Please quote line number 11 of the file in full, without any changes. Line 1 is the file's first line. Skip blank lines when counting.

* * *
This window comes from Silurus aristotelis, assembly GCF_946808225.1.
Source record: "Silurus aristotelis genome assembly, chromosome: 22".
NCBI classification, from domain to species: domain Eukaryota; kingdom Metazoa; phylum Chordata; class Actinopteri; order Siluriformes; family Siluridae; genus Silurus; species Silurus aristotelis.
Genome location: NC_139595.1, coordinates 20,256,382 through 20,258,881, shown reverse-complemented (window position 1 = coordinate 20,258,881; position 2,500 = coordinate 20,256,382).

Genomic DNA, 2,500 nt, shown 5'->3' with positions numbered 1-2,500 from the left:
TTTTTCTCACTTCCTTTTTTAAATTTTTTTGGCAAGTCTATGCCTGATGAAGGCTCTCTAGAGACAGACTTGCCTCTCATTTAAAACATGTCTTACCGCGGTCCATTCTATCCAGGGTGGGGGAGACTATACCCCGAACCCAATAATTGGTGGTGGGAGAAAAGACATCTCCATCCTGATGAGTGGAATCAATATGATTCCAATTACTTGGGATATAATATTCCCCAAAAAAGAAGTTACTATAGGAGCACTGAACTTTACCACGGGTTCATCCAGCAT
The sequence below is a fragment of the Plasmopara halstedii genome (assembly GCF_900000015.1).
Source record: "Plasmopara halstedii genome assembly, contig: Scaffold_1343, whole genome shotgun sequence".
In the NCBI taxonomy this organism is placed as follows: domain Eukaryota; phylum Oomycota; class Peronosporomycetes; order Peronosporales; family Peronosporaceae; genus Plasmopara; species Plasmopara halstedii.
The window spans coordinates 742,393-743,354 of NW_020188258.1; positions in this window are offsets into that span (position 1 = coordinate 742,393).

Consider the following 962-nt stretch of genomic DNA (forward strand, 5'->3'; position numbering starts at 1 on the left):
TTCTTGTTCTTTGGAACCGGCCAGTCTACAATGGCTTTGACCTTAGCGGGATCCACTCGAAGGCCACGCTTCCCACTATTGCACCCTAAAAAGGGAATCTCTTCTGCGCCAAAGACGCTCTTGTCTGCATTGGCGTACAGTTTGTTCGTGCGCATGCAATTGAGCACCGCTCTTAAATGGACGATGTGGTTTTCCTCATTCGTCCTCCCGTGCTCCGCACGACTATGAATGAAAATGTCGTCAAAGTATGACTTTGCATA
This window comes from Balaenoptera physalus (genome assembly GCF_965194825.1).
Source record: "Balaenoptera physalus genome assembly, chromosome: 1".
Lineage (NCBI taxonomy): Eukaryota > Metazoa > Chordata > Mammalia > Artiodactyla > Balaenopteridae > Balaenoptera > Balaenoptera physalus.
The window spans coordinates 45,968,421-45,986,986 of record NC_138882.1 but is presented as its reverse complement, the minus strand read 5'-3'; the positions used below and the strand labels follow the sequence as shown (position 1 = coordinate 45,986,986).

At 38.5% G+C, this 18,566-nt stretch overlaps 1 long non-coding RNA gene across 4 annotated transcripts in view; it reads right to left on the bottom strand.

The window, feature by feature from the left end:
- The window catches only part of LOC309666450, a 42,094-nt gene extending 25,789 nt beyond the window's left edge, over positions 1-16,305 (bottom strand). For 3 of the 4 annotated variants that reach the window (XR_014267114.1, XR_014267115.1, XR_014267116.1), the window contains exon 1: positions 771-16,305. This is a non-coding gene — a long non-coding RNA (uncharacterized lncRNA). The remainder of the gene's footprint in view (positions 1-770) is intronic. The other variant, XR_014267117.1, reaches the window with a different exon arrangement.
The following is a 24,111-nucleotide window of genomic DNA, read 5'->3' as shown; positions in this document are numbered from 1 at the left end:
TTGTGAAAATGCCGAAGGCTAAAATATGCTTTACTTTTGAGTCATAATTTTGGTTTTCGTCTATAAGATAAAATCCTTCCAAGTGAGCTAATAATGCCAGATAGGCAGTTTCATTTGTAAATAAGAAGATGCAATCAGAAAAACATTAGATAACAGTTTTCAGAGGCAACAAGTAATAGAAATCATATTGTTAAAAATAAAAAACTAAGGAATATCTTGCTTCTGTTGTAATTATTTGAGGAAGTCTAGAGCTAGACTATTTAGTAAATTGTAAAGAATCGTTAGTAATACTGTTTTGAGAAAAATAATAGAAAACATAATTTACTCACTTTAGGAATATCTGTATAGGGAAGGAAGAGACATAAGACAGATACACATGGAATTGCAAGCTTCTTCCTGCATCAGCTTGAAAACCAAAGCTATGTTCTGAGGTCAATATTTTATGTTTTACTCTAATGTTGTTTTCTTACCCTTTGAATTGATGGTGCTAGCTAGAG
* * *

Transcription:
Consider the following 962-nt stretch of genomic DNA (forward strand, 5'->3'; position numbering starts at 1 on the left):